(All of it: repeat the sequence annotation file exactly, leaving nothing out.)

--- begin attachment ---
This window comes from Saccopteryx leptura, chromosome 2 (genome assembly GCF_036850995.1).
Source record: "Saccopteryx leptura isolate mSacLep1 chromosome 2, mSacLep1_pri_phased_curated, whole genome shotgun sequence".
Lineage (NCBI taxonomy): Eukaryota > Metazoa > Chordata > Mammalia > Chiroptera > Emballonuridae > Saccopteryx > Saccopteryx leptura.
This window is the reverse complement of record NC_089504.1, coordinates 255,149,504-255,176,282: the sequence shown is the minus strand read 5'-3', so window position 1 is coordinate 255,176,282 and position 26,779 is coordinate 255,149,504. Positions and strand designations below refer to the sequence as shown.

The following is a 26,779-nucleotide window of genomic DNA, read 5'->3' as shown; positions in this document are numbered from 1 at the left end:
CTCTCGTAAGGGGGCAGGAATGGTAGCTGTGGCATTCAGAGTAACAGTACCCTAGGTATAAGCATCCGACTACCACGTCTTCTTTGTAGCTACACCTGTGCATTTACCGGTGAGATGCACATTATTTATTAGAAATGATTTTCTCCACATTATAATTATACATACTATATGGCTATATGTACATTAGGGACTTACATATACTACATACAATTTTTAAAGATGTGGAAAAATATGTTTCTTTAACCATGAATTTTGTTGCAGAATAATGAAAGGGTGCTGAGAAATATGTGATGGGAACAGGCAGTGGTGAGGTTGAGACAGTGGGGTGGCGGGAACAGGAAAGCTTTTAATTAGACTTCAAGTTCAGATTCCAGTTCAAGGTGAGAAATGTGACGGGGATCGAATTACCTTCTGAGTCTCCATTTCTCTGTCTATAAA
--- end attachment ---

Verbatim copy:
This window comes from Saccopteryx leptura, chromosome 2 (genome assembly GCF_036850995.1).
Source record: "Saccopteryx leptura isolate mSacLep1 chromosome 2, mSacLep1_pri_phased_curated, whole genome shotgun sequence".
Lineage (NCBI taxonomy): Eukaryota > Metazoa > Chordata > Mammalia > Chiroptera > Emballonuridae > Saccopteryx > Saccopteryx leptura.
This window is the reverse complement of record NC_089504.1, coordinates 255,149,504-255,176,282: the sequence shown is the minus strand read 5'-3', so window position 1 is coordinate 255,176,282 and position 26,779 is coordinate 255,149,504. Positions and strand designations below refer to the sequence as shown.

The following is a 26,779-nucleotide window of genomic DNA, read 5'->3' as shown; positions in this document are numbered from 1 at the left end:
CTCTCGTAAGGGGGCAGGAATGGTAGCTGTGGCATTCAGAGTAACAGTACCCTAGGTATAAGCATCCGACTACCACGTCTTCTTTGTAGCTACACCTGTGCATTTACCGGTGAGATGCACATTATTTATTAGAAATGATTTTCTCCACATTATAATTATACATACTATATGGCTATATGTACATTAGGGACTTACATATACTACATACAATTTTTAAAGATGTGGAAAAATATGTTTCTTTAACCATGAATTTTGTTGCAGAATAATGAAAGGGTGCTGAGAAATATGTGATGGGAACAGGCAGTGGTGAGGTTGAGACAGTGGGGTGGCGGGAACAGGAAAGCTTTTAATTAGACTTCAAGTTCAGATTCCAGTTCAAGGTGAGAAATGTGACGGGGATCGAATTACCTTCTGAGTCTCCATTTCTCTGTCTATAAA